Giant has redesigned the Propel for 2018, introducing several new models including the Propel Advanced Disc we have here, priced at £2,999. Rim brake versions of the Propel have been in the Giant line-up for years but this is the first time that disc brakes have been added.
In Giant’s world ‘Advanced’ means that a frameset is made from carbon-fibre. The Propel Advanced SL Disc is the top-end platform, then you get the Propel Advanced Pro Disc, made from a lower grade of carbon, and then there’s this one, the Propel Advanced Disc, with carbon that’s different again.
Giant says that the Propel Advanced Disc lineup had a development phase of three years involving its in-house engineers, Team Sunweb pro racers and aerodynamics experts at the Aero Concept Engineering facility in Magny-Cours, France. They used a moving mannequin on the bike in the wind tunnel, with spinning cranks and wheels, and they tested yaw (apparent wind) angles up to 30 degrees. They claims this results in the most accurate aerodynamic analysis possible.
The results to the lineup are:
• New frame profiles
• An integrated disc-brake design
• New aero handlebar and stem system
• Internal cable routing
• Aero wheelsets with different rim depths front and rear (the idea being to reduce drag without compromising control or power transmission).
One of the key features is a new truncated ellipse airfoil shape that’s used on the frame. The profile is designed to reduce drag at a wide range of wind angles, and it’s cut off square at the back to save weight, stick within the UCI rules, and make sure the bike doesn’t handle poorly in crosswinds. The idea is that, in terms of aerodynamics, the wind acts almost as if the tube profile tapered off gradually. Lots of other manufacturers do something similar with their aero tubes.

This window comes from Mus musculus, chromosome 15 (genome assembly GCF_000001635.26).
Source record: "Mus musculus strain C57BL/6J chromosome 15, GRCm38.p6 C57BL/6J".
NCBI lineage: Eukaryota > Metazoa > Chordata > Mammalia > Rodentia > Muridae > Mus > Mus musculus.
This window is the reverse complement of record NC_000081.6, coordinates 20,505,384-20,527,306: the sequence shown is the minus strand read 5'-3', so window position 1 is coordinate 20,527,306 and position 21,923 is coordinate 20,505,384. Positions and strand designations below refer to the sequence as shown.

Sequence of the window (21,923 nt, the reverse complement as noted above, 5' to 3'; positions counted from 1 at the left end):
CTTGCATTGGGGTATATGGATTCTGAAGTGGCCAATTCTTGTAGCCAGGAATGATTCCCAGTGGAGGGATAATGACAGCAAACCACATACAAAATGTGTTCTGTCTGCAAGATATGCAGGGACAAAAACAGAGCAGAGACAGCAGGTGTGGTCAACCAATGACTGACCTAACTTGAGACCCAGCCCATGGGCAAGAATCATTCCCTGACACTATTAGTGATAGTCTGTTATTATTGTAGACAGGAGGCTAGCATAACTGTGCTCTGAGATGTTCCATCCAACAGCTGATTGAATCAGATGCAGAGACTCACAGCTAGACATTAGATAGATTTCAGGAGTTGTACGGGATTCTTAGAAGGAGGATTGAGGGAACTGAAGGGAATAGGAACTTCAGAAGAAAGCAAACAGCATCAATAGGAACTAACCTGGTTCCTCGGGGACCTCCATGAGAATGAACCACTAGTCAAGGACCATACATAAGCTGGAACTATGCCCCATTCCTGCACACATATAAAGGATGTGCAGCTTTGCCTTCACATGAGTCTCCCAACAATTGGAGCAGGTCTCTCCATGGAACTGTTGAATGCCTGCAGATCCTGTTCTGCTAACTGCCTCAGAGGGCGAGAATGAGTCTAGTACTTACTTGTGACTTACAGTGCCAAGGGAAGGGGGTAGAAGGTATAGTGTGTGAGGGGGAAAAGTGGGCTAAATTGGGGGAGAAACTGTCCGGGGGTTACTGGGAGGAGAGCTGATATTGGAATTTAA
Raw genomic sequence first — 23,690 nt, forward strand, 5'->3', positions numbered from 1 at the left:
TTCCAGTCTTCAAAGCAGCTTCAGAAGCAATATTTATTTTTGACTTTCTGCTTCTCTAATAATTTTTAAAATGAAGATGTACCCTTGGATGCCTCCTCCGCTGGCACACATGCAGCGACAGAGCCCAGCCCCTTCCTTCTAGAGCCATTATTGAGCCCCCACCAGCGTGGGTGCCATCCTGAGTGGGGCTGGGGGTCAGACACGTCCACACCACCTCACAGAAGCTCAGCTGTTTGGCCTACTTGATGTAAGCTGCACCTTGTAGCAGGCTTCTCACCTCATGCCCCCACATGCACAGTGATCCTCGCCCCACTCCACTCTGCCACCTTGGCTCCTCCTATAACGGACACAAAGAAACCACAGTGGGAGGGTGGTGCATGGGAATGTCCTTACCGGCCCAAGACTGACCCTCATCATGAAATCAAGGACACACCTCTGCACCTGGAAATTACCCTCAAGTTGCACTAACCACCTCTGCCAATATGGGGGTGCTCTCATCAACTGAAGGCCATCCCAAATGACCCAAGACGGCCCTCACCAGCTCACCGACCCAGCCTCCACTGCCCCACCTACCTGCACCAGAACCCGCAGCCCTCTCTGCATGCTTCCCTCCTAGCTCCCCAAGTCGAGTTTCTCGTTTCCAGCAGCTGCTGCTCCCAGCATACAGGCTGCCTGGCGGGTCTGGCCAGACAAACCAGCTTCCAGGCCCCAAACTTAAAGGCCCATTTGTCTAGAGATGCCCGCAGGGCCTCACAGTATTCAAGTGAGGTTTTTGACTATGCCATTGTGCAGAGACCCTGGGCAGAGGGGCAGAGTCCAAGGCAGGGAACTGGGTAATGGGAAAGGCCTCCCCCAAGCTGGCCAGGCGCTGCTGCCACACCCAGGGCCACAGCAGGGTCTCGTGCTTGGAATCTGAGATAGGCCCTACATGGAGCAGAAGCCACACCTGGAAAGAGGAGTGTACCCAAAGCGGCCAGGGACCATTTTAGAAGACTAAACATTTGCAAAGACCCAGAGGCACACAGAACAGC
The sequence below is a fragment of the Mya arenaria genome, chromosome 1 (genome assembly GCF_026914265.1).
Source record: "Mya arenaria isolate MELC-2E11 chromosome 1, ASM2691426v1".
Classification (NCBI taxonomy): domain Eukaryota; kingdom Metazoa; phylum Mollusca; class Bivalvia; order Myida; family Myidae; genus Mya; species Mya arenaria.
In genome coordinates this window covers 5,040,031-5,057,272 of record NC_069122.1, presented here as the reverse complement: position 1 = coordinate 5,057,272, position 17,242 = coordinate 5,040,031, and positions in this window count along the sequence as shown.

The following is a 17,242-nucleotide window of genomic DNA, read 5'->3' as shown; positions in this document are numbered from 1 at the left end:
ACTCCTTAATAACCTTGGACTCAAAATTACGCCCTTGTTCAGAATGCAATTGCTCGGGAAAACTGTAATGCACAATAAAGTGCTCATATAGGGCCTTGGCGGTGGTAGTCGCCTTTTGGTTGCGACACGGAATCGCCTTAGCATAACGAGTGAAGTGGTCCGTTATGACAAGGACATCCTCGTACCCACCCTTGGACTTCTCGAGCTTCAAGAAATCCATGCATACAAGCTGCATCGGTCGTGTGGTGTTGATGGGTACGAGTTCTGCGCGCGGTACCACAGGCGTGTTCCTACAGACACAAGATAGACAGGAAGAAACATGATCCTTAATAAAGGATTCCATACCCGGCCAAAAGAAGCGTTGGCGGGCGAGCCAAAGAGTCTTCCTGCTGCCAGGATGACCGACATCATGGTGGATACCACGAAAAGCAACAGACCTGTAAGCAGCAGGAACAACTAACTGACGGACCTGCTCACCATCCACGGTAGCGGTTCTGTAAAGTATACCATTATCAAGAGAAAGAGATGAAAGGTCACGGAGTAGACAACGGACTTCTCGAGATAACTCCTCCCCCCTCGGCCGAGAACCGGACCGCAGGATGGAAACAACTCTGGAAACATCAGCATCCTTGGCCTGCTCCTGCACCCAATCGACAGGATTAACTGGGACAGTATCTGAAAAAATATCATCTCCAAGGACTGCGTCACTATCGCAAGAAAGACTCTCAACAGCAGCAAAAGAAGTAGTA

Interestingly, Giant says that with proper integration, a disc-brake design can actually improve aero performance over a rim-brake setup. That’s a significant claim in that one of the arguments often put forward against disc brakes is that they increase drag.
“This is because the location of traditional callipers (either in front or behind the fork crown/ legs) creates 'dirty' air,” says Giant. “Opening up the fork crown area (by placing the disc-brake callipers down at the hub) means that the air hitting the new disc-brake calliper has already been disrupted by the leading edge of the tyre/wheel. This effect is further enhanced by an asymmetric fork that helps smooth out airflow over the calliper.”
Like most disc-equipped road bikes these days, all of the bikes in the Propel Advanced Disc range use Flat Mount disc brakes. The wheels are held in place by thru axles front and rear.
The new Contact SL Aero handlebar/stem system was designed with internal cable routing for better aerodynamic efficiency.
Our review bike came fitted with a large stack of spacers, but you can reduce the height in the usual way by removing a few of them and chopping down the fork steerer. It’s only the leading part of that stack that’s actually made up of spacers, the rear part is a rubber shroud that hides the cables away.
The Propel Advanced Disc features Giant’s own SLR 1 Disc wheelset. The rear wheel has a 65mm deep rim, the idea being to provide of aero efficiency and power transmission, while the front wheel has a shallower 42mm rim for improved crosswind stability. These wheels are matched with Giant’s Gavia tubeless tyres.
Giant Propel Advanced Disc is built up with Shimano’s Ultegra groupset with a 52/36-tooth chainset and an 11-28 cassette, which sounds like a setup that would suit this kind of bike. Everything else on the bike is Giant’s own, including the Giant Contact saddle.
An aero bike isn’t really about weight but our M/L model hit the scales at 8.48kg (18.7lb).
We’re really interested to find out how the Propel Advanced Disc bike performs on the road, and that’s exactly where we’re taking it. Look out for a review on road.cc soon.
Mat has in cycling media since 1996, on titles including BikeRadar, Total Bike, Total Mountain Bike, What Mountain Bike and Mountain Biking UK, and he has been editor of 220 Triathlon and Cycling Plus. Mat has been road.cc technical editor for over a decade, testing bikes, fettling the latest kit, and trying out the most up-to-the-minute clothing. We send him off around the world to get all the news from launches and shows too. He has won his category in Ironman UK 70.3 and finished on the podium in both marathons he has run. Mat is a Cambridge graduate who did a post-grad in magazine journalism, and he is a winner of the Cycling Media Award for Specialist Online Writer. Now pushing 50, he's riding road and gravel bikes most days for fun and fitness rather than training for competitions.